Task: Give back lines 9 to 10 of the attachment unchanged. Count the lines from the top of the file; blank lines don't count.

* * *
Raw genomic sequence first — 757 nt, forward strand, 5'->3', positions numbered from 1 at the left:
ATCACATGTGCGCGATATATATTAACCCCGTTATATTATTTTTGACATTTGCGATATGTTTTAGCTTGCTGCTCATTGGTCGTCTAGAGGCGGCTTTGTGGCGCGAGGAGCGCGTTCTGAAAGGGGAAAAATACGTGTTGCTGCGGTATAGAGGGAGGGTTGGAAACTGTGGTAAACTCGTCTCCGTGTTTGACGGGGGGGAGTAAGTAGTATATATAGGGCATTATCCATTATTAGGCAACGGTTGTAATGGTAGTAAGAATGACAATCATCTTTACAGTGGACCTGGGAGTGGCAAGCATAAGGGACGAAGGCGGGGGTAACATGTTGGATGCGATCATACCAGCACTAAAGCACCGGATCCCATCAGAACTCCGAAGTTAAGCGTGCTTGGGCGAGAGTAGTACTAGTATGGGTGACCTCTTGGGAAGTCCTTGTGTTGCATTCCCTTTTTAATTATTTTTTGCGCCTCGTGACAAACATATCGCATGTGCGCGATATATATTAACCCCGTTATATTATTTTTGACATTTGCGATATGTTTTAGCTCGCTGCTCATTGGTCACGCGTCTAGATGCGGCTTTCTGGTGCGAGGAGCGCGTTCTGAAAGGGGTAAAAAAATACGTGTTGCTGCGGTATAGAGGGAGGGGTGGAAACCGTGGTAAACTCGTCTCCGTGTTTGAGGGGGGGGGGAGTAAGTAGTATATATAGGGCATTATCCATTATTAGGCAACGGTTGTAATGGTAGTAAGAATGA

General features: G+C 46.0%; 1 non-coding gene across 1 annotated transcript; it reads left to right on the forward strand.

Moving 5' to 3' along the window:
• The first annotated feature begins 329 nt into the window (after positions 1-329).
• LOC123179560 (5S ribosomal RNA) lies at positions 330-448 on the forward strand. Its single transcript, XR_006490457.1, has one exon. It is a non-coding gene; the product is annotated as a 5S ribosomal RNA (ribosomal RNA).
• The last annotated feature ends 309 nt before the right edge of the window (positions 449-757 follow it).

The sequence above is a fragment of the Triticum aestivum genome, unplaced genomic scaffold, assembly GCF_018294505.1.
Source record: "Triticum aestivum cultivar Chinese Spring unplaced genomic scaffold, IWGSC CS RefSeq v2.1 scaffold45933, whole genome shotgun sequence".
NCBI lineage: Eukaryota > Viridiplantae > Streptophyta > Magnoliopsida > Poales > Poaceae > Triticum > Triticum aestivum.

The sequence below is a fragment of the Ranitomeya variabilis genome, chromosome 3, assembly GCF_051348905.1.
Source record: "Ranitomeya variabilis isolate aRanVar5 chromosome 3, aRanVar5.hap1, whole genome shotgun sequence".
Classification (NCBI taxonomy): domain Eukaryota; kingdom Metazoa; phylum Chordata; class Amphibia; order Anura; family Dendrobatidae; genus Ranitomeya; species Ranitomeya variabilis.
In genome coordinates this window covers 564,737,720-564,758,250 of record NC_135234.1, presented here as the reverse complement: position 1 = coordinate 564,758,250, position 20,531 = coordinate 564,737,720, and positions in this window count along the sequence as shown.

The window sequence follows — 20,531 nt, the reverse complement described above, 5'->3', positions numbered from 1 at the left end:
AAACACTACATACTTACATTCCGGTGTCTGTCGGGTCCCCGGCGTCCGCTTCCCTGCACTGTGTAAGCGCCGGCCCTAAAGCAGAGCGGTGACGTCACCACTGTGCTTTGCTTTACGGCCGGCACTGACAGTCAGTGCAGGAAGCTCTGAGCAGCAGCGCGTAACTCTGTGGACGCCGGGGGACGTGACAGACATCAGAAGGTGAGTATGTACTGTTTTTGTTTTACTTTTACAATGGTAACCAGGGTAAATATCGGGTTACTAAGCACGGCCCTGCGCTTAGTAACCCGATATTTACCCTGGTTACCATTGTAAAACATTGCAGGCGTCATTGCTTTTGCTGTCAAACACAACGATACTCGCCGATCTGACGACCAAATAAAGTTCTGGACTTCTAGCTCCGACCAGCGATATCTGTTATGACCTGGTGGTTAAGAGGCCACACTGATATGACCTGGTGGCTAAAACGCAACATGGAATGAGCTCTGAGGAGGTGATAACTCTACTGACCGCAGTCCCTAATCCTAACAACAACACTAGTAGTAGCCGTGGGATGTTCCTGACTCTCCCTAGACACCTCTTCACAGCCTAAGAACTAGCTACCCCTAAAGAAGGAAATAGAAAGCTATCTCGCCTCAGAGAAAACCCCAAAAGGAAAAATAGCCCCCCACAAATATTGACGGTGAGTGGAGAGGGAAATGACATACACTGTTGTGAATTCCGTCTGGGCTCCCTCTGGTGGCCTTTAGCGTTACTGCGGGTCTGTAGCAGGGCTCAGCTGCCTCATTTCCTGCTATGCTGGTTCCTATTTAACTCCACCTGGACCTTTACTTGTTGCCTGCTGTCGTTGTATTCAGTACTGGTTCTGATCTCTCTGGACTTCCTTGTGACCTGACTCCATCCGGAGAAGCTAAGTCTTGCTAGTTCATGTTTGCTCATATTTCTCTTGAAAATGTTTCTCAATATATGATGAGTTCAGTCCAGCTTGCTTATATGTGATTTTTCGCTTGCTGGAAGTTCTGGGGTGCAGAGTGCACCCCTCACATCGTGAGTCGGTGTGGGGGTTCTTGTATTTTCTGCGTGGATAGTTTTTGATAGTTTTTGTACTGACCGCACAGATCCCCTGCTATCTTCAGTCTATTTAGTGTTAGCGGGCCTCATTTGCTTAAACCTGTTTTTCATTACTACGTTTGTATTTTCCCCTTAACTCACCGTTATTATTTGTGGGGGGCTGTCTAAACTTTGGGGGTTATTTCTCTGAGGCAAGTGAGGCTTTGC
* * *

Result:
Source record: "Triticum aestivum cultivar Chinese Spring unplaced genomic scaffold, IWGSC CS RefSeq v2.1 scaffold45933, whole genome shotgun sequence".
NCBI lineage: Eukaryota > Viridiplantae > Streptophyta > Magnoliopsida > Poales > Poaceae > Triticum > Triticum aestivum.